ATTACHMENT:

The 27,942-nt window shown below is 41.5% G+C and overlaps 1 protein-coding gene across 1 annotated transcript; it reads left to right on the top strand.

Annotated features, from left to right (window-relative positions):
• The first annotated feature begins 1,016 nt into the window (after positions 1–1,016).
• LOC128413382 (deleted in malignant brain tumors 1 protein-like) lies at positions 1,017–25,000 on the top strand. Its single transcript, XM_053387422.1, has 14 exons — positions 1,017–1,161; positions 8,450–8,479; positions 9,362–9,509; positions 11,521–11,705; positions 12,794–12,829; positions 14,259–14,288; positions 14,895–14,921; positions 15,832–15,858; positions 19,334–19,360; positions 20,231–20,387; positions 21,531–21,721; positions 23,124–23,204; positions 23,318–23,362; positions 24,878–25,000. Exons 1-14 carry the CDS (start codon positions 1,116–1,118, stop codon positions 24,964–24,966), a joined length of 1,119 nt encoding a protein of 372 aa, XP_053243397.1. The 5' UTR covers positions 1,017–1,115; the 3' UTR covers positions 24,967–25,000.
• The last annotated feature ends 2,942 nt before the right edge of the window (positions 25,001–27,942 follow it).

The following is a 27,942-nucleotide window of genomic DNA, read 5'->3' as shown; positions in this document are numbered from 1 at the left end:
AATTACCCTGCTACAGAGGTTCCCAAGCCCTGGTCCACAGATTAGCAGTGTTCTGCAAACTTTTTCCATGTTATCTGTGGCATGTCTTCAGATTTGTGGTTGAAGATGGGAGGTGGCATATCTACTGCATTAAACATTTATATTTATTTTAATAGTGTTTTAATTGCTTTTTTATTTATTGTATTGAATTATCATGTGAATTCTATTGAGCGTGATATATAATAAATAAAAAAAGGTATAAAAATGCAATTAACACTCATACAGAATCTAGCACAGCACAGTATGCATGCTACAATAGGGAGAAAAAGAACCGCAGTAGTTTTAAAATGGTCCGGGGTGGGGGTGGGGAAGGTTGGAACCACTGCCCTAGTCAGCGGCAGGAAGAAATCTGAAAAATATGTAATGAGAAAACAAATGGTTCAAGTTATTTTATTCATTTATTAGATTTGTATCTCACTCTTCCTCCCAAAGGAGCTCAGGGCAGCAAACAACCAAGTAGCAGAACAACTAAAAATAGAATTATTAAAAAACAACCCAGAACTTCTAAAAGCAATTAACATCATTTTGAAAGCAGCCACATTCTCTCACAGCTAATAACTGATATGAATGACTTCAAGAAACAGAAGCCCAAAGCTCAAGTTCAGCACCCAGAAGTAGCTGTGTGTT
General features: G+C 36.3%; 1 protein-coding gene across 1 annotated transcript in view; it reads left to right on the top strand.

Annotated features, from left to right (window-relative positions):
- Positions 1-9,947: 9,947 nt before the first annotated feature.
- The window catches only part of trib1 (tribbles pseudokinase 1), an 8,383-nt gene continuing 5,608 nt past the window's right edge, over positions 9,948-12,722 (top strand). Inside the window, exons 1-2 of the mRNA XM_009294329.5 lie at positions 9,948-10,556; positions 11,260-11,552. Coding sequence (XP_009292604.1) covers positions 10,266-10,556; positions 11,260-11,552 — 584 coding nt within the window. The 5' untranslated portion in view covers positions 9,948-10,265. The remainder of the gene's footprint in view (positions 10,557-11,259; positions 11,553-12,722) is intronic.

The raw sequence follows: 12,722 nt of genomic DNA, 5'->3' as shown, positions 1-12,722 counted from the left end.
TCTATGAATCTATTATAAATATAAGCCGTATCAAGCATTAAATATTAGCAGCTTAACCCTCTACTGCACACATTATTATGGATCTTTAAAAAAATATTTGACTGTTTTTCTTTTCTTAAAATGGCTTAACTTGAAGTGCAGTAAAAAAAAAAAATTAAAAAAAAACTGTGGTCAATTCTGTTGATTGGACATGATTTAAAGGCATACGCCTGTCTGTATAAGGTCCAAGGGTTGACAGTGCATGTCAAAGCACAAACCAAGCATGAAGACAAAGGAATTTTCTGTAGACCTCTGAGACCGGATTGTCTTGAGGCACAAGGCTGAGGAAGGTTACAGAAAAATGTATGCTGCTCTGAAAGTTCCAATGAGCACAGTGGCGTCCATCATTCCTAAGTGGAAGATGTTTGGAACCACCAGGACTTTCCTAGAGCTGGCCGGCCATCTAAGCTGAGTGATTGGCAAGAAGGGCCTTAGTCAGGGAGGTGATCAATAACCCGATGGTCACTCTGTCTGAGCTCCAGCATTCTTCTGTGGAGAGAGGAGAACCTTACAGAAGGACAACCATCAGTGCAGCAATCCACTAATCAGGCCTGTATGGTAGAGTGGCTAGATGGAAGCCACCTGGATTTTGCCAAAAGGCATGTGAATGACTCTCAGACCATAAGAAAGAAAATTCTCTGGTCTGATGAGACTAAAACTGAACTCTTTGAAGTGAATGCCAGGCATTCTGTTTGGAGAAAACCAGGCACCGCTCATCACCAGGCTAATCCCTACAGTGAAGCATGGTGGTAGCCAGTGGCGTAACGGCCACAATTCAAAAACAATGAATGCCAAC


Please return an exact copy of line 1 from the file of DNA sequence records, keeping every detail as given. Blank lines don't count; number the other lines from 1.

The 27,942-nt window shown below is 41.5% G+C and overlaps 1 protein-coding gene across 1 annotated transcript; it reads left to right on the top strand.